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Excerpt: 'Requiem For A Paper Bag'

Seth Rogen.
Tammie Arroyo / AP
Seth Rogen.

Note: There is language in this excerpt some readers may find offensive.

A Tree Grows in Vancouver: Part I

I WAS ELEVEN YEARS OLD. Sure, I'd seen a Playboy before, and even Playboy had blown my mind. But I'd never seen anything hardcore — to any degree — before this particular day.

For some strange reason, my mom had signed me up to do a play in Chinatown, and I'd arrived early to the rehearsal. While I was waiting, I decided to take a little stroll around the Yun Sat-sen Gardens, which is this amazing Asian garden in Vancouver — it's actually in a pretty dangerous neighborhood, but I didn't know that at eleven. So I was walking around, killing time, when I noticed a magazine lying mashed and crumpled on the ground. I moved closer and saw body parts — naked body parts. Holy shit! Even from one tiny glimpse, I could tell it was more explicit than anything I'd ever seen in my life.

I kept walking — literally, I didn't even slow my pace. But when I reached the end of the block, something drew me back. I turned and walked by the magazine again, just to get one more glance. And then again. I began circling the thing like a shark — stealing little peeks at the pages on the ground. It had been raining all week so the magazine wasn't just crumpled, it was soaking wet, too. I walked by it a fourth time and then, trying to act casual, bent down and snatched it up. It was just a big wet sopping mess; I shoved the whole thing in my jacket pocket. I didn't look at it, just shoved it in there and went to my play rehearsal. Every ten or twenty minutes throughout the rehearsal, I sneaked over to my jacket to make sure that the hot, wet clump was still inside.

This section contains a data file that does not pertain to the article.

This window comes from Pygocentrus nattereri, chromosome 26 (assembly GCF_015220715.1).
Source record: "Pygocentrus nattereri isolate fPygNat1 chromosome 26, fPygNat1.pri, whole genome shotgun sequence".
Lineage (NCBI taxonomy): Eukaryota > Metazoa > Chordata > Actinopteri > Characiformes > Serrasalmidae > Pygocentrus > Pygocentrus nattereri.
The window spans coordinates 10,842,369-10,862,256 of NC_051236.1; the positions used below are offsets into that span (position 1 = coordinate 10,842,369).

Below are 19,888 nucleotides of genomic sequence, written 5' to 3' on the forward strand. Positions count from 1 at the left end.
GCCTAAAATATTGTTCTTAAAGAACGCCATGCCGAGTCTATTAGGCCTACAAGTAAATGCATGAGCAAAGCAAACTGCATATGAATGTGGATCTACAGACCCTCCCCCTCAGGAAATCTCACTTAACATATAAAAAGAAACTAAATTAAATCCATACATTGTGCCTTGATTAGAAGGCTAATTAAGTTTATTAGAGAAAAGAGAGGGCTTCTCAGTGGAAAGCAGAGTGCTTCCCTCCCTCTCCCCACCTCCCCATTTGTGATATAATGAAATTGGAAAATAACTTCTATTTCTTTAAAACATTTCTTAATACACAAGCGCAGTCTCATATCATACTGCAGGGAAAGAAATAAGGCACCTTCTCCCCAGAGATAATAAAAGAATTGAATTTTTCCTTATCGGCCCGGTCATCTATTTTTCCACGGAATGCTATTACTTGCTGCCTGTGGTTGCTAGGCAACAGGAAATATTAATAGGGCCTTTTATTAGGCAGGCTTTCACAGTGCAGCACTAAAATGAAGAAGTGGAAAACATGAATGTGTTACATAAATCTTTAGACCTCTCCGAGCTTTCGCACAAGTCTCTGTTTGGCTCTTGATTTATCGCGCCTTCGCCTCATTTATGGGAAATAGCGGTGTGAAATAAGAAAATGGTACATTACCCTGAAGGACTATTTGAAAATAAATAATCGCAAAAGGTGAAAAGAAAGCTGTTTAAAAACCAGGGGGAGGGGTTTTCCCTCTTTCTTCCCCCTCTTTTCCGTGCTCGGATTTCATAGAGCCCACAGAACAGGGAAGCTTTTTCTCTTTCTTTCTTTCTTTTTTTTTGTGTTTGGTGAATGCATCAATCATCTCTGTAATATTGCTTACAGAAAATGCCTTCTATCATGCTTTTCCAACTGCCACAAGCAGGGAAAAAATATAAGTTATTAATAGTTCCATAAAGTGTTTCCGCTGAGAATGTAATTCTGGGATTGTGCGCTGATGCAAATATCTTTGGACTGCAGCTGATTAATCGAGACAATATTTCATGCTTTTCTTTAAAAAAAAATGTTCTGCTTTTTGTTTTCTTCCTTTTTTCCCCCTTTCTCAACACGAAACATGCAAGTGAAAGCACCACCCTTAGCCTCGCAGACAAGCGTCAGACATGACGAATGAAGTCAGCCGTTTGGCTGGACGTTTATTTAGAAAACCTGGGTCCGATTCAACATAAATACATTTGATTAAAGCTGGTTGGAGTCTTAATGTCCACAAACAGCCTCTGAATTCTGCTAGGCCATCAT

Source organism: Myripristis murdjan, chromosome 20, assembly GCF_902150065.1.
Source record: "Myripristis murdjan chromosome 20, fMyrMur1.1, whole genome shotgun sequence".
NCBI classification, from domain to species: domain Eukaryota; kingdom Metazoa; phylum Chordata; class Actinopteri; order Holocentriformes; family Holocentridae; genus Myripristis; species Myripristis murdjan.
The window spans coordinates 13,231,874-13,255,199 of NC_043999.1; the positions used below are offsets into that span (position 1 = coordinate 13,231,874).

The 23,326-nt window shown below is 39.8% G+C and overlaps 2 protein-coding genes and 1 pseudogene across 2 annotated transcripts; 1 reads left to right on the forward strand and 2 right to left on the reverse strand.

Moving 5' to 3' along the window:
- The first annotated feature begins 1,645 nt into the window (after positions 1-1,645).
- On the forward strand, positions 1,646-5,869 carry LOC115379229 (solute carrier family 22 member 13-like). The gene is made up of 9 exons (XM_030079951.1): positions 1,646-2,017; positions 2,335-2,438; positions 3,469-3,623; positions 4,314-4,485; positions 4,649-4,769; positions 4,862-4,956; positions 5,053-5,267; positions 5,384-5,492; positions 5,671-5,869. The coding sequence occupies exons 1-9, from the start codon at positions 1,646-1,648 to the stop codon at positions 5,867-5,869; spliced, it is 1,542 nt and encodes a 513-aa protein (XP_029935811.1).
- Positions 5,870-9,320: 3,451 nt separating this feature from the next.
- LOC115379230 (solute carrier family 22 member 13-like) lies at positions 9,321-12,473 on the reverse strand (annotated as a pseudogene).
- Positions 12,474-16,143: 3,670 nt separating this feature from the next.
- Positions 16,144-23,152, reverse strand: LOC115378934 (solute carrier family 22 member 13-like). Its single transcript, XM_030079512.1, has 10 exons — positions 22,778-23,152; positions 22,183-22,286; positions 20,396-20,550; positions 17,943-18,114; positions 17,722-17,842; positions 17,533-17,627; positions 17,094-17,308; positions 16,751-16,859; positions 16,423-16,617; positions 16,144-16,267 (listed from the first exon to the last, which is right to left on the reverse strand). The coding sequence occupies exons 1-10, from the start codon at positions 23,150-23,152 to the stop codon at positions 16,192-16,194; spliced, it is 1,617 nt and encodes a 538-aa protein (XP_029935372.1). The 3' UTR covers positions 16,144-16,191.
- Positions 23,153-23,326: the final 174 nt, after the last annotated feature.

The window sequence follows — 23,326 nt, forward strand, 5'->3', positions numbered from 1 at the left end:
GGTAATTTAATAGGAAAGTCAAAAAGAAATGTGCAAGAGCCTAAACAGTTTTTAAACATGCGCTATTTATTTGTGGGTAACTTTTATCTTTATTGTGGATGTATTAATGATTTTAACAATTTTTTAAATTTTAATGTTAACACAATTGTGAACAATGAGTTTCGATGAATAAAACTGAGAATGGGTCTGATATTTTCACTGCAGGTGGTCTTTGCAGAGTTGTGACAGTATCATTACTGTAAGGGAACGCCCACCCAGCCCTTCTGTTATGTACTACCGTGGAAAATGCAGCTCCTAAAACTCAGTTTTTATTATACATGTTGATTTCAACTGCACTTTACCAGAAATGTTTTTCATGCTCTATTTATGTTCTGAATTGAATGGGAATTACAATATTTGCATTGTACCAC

That night I went home and spread the magazine carefully on a towel to dry out. Then I stared. I couldn't believe what I was looking at. It all seemed much more surgical than I'd ever imagined it would be. I mean, I saw the insides of body parts I had never even seen the outside of before. I was shocked at how explicit it was. "They're just showing people having sex!" At that age sex is such an unattainable Holy Grail. To see it nonchalantly plastered all over this magazine was unbelievable to me. I used to look at these pages constantly. I don't even think I jacked off at that point — I would go to my room and just stare.

You may not believe this, but I still look at porno from time to time. As you know, they have ads towards the back of porno magazines for phone-sex lines and shit like that. That original porno mag was so waterlogged, the ad pages in the back were, for the most part, the only ones undamaged enough to see. Well, I held onto that magazine for a very long time. Even after I got real porno — movies and whatnot — I still held onto that original find. I'm sure at some point my mom found the thing and threw it away. But believe me when I tell you this: there are literally the same exact ads in the back of magazines today as the ones in that soggy porno magazine I found fifteen years ago. Trust me, I'm an expert.

Excerpted from Requiem For A Paper Bag, published by Simon & Schuster

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Seth Rogen